WASHINGTON – As soon as the temperatures climb into the mid-80s, the calls come in, one right after the other.
A dog left in a car, a dog left in a yard without shade. And sometimes, the dogs don’t survive.
Daniel D’eramo, senior humane law enforcement officer with the Washington Humane Society, says most of the calls for dogs left in hot cars don’t involve “bad dog owners.”
“They are the people who love to take their dogs with them everywhere,” he says. Often these dog owners are own vacation or are seeing the sights in D.C. and they stop at a museum or at an attraction leaving their dog in the car with the window cracked, believing that the dog will be fine.
D’eramo says that’s a potentially deadly mistake.
“You crack your windows. But the vehicle isn’t moving, and there’s no air exchange. So it’s still just stagnant, hot — just getting hotter — air in the vehicle,” D’eramo says.
Shade isn’t much help either. D’eramo and the team of humane officers often see people leave their pet in a hot yard with a dog house. They assume the dog house, with its shady interior, will provide a cool resting spot.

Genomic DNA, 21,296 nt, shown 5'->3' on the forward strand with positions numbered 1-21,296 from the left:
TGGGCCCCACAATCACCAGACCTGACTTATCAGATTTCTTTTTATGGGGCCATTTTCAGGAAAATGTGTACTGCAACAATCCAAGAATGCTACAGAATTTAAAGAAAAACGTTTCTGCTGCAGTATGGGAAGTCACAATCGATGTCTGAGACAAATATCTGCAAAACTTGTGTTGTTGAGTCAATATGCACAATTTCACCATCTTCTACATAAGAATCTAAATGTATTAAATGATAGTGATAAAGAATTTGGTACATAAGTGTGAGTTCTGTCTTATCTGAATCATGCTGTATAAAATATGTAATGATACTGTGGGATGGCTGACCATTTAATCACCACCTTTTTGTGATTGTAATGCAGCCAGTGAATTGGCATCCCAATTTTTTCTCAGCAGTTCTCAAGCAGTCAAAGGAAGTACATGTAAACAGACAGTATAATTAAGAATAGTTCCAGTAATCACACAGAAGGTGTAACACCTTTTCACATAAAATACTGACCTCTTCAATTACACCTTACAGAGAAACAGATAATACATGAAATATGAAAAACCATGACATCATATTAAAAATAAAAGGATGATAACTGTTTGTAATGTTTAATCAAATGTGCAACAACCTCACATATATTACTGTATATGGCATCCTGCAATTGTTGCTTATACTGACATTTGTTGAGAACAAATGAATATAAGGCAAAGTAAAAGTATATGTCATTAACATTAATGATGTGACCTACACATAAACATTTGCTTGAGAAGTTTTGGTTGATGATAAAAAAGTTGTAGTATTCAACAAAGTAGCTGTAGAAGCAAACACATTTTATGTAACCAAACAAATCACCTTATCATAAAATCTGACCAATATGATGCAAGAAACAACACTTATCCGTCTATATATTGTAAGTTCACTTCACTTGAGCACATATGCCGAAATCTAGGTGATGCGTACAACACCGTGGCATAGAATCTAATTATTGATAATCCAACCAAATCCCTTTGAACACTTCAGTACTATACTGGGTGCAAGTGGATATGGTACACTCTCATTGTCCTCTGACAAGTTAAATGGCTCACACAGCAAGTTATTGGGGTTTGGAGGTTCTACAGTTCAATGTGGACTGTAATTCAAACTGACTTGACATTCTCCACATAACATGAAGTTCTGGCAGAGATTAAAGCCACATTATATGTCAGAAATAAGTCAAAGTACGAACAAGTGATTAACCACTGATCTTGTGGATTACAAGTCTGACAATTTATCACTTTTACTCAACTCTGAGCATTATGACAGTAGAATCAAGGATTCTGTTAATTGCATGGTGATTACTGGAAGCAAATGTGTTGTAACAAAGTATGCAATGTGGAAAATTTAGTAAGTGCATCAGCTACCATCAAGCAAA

“That’s not the case,” D’eramo says. He remembers going to one yard where the owner provided a plastic dog shelter. “It was 100 degrees in the yard. It was 104 degrees inside the dog house.”
That dog was impounded.
If dog owners’ routines include getting in a long walk, a play session at the dog park or a run, D’eramo has advice for days like this: Leave the pooch behind.
He knows owners don’t want to leave Fido behind while they go for a run.
“You love it. Your dog loves it. Everyone has a good time.” But he says, “today is not that day.”
Any dog can run into trouble within minutes on a day when the temps soar. And by the time someone notice a dog in distress, the result could be a trip to the veterinary emergency room.
“Overheating can cause, unfortunately irreversible damage. Yes, you can get the dog’s body temperature down, but sometimes the damage is already done,” D’eramo says.
D’eramo urges owners to learn the signs their dog is in trouble. Heavy panting is the first signal that a dog needs a break. If a dog starts salivating so heavily that the drool is collecting around its face and chest, that’s another clue that the dog is struggling. And if the dog seems disoriented or stumbles, seek medical attention immediately.
“This is the sort of thing where minutes matter,” says D’eramo.
Every dog is susceptible to overheating. But brachycephalic dogs, the ones with the “smooshed” faces, are especially vulnerable, says D’eramo. He explains even under cool conditions, they can have trouble breathing.
“The dogs that snort when they breathe, those are the ones that have the most trouble” in the heat. D’eramo says that includes breeds like pugs, Pekinese, bulldogs and Boston terriers.
D’eramo says anyone who spots a dog in a locked car should call 911 or the Washington Humane Society at 202-576-6664 or 202-723-5730 for help.